Saw

SUMMARY: Peter Fenton, technician at the Royal Ontario Museum, discusses how rock saws are used to cut down fossil-bearing rocks in the field. (1:10)

Palaeontologists using sledge hammers in field
DESCRIPTION: Palaeontologists using sledge hammers in field

"There are several different ways of actually collecting fossils, getting them out of the rock when you're in the field."

close-up view of hammer and chisel
DESCRIPTION: close-up view of hammer and chisel

"The easiest one, the simplest one, is using a hammer and chisel. Part of the problem with using a hammer and chisel is it can be a bit brutal on the fossil. It's hard to really control where the rock is going to break."

slab of rock, showing fossils
DESCRIPTION: slab of rock, showing fossils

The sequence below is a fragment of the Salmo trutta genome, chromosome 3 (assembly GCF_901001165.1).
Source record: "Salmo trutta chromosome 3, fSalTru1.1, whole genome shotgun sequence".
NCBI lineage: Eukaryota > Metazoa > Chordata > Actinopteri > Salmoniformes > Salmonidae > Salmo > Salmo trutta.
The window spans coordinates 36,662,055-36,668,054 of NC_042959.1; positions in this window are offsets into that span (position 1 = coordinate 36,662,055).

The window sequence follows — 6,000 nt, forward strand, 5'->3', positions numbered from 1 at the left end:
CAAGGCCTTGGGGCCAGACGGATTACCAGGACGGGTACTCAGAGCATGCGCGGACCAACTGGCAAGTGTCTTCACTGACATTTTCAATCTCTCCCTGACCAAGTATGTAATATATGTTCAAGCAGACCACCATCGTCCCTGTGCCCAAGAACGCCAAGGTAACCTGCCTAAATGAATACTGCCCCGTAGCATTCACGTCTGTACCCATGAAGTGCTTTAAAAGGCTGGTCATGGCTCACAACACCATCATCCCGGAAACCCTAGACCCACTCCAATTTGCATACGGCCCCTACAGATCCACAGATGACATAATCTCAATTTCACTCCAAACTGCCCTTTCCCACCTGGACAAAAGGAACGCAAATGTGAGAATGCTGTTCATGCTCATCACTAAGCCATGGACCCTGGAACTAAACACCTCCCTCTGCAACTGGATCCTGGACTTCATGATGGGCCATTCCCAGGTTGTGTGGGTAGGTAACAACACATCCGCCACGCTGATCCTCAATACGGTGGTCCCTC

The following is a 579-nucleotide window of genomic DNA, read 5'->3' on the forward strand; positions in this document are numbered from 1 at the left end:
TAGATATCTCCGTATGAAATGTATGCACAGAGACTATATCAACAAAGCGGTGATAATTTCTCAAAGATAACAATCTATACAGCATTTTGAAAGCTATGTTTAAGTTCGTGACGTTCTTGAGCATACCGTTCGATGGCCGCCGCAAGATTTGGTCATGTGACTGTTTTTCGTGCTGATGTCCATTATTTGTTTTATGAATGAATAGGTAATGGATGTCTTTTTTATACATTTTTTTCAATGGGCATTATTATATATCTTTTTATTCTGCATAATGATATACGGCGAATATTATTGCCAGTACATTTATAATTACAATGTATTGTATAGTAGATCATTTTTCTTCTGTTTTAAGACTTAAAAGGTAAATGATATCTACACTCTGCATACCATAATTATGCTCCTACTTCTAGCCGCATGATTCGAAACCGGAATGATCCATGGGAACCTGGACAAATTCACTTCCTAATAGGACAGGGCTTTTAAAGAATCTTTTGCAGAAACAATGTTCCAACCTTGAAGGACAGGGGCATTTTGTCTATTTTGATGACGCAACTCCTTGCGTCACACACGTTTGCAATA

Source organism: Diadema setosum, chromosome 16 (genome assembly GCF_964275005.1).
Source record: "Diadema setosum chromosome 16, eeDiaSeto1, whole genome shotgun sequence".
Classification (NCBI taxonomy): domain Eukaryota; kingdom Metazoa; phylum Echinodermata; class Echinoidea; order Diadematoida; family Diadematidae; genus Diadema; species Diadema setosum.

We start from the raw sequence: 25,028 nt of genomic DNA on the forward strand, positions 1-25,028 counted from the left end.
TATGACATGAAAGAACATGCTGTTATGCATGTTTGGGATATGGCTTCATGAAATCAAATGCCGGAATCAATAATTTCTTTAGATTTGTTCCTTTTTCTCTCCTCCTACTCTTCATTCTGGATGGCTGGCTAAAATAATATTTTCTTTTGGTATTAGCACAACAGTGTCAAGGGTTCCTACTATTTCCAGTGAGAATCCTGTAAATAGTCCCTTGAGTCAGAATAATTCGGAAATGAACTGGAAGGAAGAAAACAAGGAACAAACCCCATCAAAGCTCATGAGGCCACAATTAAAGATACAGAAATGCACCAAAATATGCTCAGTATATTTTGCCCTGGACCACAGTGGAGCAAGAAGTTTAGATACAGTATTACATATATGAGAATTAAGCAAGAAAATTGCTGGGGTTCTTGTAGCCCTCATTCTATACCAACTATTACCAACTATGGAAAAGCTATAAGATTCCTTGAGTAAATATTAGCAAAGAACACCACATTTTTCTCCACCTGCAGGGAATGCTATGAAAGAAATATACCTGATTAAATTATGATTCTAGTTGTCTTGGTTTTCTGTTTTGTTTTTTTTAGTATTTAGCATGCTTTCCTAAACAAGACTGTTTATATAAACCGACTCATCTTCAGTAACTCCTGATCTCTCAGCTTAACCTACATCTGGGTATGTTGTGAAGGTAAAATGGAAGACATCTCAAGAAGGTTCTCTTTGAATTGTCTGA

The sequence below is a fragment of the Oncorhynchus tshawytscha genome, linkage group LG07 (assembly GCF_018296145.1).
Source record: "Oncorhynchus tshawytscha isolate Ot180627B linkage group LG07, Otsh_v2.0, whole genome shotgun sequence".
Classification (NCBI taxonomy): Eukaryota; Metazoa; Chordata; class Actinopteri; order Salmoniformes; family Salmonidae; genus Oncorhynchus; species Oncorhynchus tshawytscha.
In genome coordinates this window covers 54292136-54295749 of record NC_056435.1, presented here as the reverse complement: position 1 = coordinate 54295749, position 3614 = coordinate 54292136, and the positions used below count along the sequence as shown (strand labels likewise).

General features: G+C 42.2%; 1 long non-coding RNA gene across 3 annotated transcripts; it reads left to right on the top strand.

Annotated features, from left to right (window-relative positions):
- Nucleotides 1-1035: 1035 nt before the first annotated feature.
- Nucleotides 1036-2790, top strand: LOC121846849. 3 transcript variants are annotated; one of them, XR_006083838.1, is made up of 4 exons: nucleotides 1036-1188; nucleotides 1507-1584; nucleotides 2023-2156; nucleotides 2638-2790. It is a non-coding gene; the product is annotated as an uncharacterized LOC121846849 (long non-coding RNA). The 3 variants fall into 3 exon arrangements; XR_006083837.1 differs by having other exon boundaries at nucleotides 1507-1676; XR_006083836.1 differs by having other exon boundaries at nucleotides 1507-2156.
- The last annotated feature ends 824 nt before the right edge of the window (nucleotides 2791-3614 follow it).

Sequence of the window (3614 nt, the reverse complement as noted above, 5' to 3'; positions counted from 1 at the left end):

"So if you've extracted a slab with a particularly beautiful fossil on it, you're not going to want to risk damaging the fossil."

workers with chisels
DESCRIPTION: workers with chisels

"In that case, rather than a hammer and chisel to get rid of the excess rock, what we use is a rock saw."

worker with rock saw
DESCRIPTION: worker with rock saw

"They'll either have a compound blade, which wears down quite quickly, or we usually use a blade that is impregnated with industrial diamonds"

close-up of blade cutting rock
DESCRIPTION: close-up of blade cutting rock

"It cuts through the rock quite cleanly. At the same time, it doesn't really damage the fossil."

fossil hunter uses saw to make small square of rock containing fossil
DESCRIPTION: fossil hunter uses saw to make small square of rock containing fossil

"It's clean in the way it cuts, and it doesn't rattle the rock around like whacking it with a hammer does. So that way we can extract the good quality fossil. At the same time, it helps us lighten the load."

© Royal Ontario Museum